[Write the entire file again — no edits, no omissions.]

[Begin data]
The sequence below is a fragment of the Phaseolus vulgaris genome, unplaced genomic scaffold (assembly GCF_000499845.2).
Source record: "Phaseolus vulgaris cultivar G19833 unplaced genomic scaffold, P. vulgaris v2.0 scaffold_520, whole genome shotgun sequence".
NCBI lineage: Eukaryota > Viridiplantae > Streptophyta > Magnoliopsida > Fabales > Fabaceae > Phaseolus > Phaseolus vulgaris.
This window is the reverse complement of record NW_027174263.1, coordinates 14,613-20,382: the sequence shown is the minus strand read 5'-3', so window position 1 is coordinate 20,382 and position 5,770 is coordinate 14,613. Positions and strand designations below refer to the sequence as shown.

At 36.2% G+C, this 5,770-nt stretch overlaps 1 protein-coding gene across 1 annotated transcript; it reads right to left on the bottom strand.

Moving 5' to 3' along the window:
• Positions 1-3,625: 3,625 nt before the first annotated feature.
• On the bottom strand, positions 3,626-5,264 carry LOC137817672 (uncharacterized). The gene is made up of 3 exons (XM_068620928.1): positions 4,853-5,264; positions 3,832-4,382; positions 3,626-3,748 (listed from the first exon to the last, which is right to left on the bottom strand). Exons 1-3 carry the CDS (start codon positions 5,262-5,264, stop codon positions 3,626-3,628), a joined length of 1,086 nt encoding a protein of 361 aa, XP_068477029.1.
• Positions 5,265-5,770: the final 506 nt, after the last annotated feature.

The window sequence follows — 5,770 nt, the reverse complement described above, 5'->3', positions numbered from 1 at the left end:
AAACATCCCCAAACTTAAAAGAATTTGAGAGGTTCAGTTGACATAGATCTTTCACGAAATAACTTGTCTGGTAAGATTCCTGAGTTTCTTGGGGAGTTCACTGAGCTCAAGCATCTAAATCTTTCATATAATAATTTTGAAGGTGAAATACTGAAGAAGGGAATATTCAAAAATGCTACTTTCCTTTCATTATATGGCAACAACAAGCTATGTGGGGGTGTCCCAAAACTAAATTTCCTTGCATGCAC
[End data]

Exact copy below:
The sequence below is a fragment of the Phaseolus vulgaris genome, unplaced genomic scaffold (assembly GCF_000499845.2).
Source record: "Phaseolus vulgaris cultivar G19833 unplaced genomic scaffold, P. vulgaris v2.0 scaffold_520, whole genome shotgun sequence".
NCBI lineage: Eukaryota > Viridiplantae > Streptophyta > Magnoliopsida > Fabales > Fabaceae > Phaseolus > Phaseolus vulgaris.
This window is the reverse complement of record NW_027174263.1, coordinates 14,613-20,382: the sequence shown is the minus strand read 5'-3', so window position 1 is coordinate 20,382 and position 5,770 is coordinate 14,613. Positions and strand designations below refer to the sequence as shown.

At 36.2% G+C, this 5,770-nt stretch overlaps 1 protein-coding gene across 1 annotated transcript; it reads right to left on the bottom strand.

Moving 5' to 3' along the window:
• Positions 1-3,625: 3,625 nt before the first annotated feature.
• On the bottom strand, positions 3,626-5,264 carry LOC137817672 (uncharacterized). The gene is made up of 3 exons (XM_068620928.1): positions 4,853-5,264; positions 3,832-4,382; positions 3,626-3,748 (listed from the first exon to the last, which is right to left on the bottom strand). Exons 1-3 carry the CDS (start codon positions 5,262-5,264, stop codon positions 3,626-3,628), a joined length of 1,086 nt encoding a protein of 361 aa, XP_068477029.1.
• Positions 5,265-5,770: the final 506 nt, after the last annotated feature.

The window sequence follows — 5,770 nt, the reverse complement described above, 5'->3', positions numbered from 1 at the left end:
AAACATCCCCAAACTTAAAAGAATTTGAGAGGTTCAGTTGACATAGATCTTTCACGAAATAACTTGTCTGGTAAGATTCCTGAGTTTCTTGGGGAGTTCACTGAGCTCAAGCATCTAAATCTTTCATATAATAATTTTGAAGGTGAAATACTGAAGAAGGGAATATTCAAAAATGCTACTTTCCTTTCATTATATGGCAACAACAAGCTATGTGGGGGTGTCCCAAAACTAAATTTCCTTGCATGCAC